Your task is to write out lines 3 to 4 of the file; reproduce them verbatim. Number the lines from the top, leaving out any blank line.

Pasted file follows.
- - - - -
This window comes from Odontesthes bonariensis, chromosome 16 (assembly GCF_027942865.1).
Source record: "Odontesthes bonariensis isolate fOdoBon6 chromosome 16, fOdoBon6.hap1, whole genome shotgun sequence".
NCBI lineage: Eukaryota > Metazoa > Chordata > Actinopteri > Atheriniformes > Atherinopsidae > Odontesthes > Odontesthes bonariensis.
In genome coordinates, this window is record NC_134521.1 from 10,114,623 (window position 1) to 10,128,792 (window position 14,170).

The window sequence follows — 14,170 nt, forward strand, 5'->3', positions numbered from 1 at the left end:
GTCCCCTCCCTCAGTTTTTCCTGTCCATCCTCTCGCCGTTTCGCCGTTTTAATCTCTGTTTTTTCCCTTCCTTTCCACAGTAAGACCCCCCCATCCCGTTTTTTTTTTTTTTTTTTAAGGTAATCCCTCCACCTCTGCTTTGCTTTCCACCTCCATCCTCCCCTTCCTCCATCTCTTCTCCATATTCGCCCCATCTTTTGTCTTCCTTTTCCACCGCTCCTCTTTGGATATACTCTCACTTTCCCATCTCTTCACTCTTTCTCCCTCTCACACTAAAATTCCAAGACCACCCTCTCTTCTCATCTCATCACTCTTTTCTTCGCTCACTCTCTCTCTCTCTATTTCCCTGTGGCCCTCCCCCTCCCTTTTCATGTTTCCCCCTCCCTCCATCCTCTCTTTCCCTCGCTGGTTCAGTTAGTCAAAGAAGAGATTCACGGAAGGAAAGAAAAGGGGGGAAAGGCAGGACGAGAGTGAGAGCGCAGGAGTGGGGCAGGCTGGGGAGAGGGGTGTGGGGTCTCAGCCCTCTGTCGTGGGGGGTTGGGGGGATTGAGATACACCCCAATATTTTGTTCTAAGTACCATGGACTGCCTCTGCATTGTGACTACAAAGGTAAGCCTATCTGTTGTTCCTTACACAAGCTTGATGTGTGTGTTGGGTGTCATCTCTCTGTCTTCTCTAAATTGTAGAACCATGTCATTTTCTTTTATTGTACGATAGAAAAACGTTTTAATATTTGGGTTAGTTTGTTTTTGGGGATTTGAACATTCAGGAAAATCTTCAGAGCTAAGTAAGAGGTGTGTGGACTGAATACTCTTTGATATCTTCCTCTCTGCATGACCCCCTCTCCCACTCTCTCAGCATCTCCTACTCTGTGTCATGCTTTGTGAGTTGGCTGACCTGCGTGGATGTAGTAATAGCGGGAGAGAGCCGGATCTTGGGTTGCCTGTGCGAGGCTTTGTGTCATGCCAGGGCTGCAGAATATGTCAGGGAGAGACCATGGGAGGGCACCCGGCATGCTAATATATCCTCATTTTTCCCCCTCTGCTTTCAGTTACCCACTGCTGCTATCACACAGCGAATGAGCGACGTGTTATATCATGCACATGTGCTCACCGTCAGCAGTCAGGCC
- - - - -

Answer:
NCBI lineage: Eukaryota > Metazoa > Chordata > Actinopteri > Atheriniformes > Atherinopsidae > Odontesthes > Odontesthes bonariensis.
In genome coordinates, this window is record NC_134521.1 from 10,114,623 (window position 1) to 10,128,792 (window position 14,170).